On Feb. 18, the Sullivan County Sheriff’s Office received a State of Tennessee Department of Children’s Services referral about 15-month-old Evelyn Mae Boswell, who had not been seen by family members in about two months. On Tuesday, they arrested the mother of the missing toddler, further evolving a case and story that has gripped our region and become fodder for national news.
18-year-old Megan ‘Maggie’ Boswell allegedly provided detectives and agents with a number of conflicting statements over the course of the investigation, and further investigation revealed that some information provided by Megan Boswell was false. The Sheriff’s Office charged the mother with one count of false reports, and she was held in the Sullivan County Jail under $25,000 bond.
Evelyn Boswell had not been seen by neighbors or relatives for almost two months, but wasn’t reported missing until the 18th of this month, and there has been plenty of speculation concerning the child and her whereabouts since the report was made public. Megan Boswell claimed that her mother took the child to a campground in Mendota, VA, but a search there came up empty. There have also been searches in North Carolina, where the grandmother, Angela Boswell and her boyfriend, William McCloud, were arrested last week on fugitive warrants unrelated to the toddler’s disappearance.
This story is in no way close to ending and bringing closure to those involved, but you can keep up with its evolution here at johnsoncitypress.com.
The Johnson City Board of Education held a special called meeting at Towne Acres Elementary School Wednesday night to discuss capital project funding after a deal proposed between Washington County and Johnson City.
On Monday, Washington County commissioners approved a $12.5 million deal to allocate $500,000 annually over 25 years for Johnson City’s school facility needs. The entire board disapproved of the agreement because of current funding needs, which nearly triple the amount offered.
All of the city’s school board members vocally opposed agreeing, with chairman Tim Belisle calling the deal “capitulation.”
Tennessee law requires school districts within Washington County to share all county tax revenue for schools, but city officials say there would be no bonds to share between the two districts under Jonesborough’s current funding plan to use a lease agreement for a new K-8 school and sports complex estimated to cost $32 million.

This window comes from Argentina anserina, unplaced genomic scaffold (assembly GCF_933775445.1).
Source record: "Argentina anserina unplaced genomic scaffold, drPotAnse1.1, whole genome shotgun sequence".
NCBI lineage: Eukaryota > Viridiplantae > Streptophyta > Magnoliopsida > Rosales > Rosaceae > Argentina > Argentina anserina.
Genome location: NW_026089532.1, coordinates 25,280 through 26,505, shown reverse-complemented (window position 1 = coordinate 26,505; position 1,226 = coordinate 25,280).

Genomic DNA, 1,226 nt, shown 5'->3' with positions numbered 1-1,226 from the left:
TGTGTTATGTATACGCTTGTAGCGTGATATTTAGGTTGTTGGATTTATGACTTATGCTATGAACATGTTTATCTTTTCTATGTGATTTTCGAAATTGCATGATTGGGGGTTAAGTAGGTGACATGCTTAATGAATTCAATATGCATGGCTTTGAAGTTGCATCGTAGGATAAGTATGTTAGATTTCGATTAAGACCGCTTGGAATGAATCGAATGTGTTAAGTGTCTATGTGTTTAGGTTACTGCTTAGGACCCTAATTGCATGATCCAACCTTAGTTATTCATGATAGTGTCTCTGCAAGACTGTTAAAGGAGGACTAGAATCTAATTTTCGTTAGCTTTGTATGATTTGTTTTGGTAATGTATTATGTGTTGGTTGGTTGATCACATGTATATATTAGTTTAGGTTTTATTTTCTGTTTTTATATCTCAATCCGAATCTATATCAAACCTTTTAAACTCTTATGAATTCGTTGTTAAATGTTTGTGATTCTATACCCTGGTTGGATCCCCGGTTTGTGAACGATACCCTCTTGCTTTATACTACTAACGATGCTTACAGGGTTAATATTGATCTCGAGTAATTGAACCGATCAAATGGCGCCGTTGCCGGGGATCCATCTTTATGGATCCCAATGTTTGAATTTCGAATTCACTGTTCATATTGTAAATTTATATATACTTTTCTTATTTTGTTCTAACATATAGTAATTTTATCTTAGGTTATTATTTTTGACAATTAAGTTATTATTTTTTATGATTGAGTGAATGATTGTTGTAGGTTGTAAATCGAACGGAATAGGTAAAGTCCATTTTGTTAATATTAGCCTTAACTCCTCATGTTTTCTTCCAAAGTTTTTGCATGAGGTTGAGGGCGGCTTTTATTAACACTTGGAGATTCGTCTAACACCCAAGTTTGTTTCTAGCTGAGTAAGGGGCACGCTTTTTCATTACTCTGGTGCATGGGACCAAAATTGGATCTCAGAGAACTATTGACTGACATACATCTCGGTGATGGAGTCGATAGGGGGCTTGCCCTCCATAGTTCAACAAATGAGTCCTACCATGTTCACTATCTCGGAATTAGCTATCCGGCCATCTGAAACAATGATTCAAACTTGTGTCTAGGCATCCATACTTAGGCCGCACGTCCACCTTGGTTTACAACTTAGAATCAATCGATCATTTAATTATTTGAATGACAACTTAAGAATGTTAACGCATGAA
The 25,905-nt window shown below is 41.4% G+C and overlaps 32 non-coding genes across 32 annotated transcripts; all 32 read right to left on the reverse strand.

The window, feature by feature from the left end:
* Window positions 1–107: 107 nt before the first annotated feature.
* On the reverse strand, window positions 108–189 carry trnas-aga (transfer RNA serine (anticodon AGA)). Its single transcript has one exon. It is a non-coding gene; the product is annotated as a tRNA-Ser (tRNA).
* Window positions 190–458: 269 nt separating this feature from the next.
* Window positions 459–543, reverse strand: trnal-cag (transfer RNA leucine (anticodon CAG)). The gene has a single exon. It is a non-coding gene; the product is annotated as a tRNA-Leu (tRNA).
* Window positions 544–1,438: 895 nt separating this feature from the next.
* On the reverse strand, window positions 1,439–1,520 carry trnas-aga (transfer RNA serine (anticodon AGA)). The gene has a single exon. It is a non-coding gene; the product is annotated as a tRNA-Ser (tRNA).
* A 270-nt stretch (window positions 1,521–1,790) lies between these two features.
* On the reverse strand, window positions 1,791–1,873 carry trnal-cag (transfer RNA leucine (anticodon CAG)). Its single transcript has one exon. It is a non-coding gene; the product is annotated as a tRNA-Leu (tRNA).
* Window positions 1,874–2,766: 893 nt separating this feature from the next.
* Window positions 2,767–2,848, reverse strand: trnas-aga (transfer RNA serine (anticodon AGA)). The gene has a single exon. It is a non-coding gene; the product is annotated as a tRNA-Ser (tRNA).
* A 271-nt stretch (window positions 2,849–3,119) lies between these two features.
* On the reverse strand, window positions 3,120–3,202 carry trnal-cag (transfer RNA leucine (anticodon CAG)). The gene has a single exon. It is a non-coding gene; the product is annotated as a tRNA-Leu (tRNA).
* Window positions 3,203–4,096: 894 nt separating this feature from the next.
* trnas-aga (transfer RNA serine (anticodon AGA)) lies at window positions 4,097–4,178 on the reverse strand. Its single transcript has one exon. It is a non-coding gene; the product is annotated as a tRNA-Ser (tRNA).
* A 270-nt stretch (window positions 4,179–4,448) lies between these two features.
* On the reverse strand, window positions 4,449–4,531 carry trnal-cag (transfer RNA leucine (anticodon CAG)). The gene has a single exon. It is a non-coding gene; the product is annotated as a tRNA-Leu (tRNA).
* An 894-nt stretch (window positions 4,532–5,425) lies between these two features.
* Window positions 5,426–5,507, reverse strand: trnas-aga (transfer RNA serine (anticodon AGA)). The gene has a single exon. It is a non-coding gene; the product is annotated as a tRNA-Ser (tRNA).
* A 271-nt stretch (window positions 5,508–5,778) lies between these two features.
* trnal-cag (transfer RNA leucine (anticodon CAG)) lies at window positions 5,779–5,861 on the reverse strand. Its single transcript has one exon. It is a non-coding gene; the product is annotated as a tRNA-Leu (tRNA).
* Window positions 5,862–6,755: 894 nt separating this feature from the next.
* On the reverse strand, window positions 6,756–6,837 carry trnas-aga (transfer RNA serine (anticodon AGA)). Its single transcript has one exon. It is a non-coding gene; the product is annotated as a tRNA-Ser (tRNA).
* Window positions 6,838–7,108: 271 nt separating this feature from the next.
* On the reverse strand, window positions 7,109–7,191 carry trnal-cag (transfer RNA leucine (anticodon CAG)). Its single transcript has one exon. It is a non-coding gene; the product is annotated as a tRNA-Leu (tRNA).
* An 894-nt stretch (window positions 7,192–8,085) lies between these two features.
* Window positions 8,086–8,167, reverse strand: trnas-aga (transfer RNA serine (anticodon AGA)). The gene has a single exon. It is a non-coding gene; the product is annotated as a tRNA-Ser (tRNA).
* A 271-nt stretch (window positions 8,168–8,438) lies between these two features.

The county’s recently-proposed deal came after Johnson City education officials condemned that funding mechanism, which they say could impede their ability to fund projects. City school officials have also voiced their opposition to the Jonesborough plan because city residents pay more than half of the county’s taxes despite not being able to split funds.
Groups for and against gun control were quick to react to Gov. Bill Lee’s announcement Thursday that his administration is pushing passage of “Constitutional Carry” legislation in Tennessee.
The National Rifle Association praised the governor’s legislation as an important “self-defense option,” an official with the Tennessee Firearms Association said he needed to see more details before backing the bill and leaders of Moms Demand Action for Gun Sense in America believe the measure is contrary to responsible gun ownership.
The governor’s legislation would extend the constitutional right to carry a handgun to all law-abiding citizens with or without a permit who are 21 and older, except in current restricted areas. To get a full rundown of the legislation itself, and reactions from all sides, visit Robert Houk’s Friday article on our website.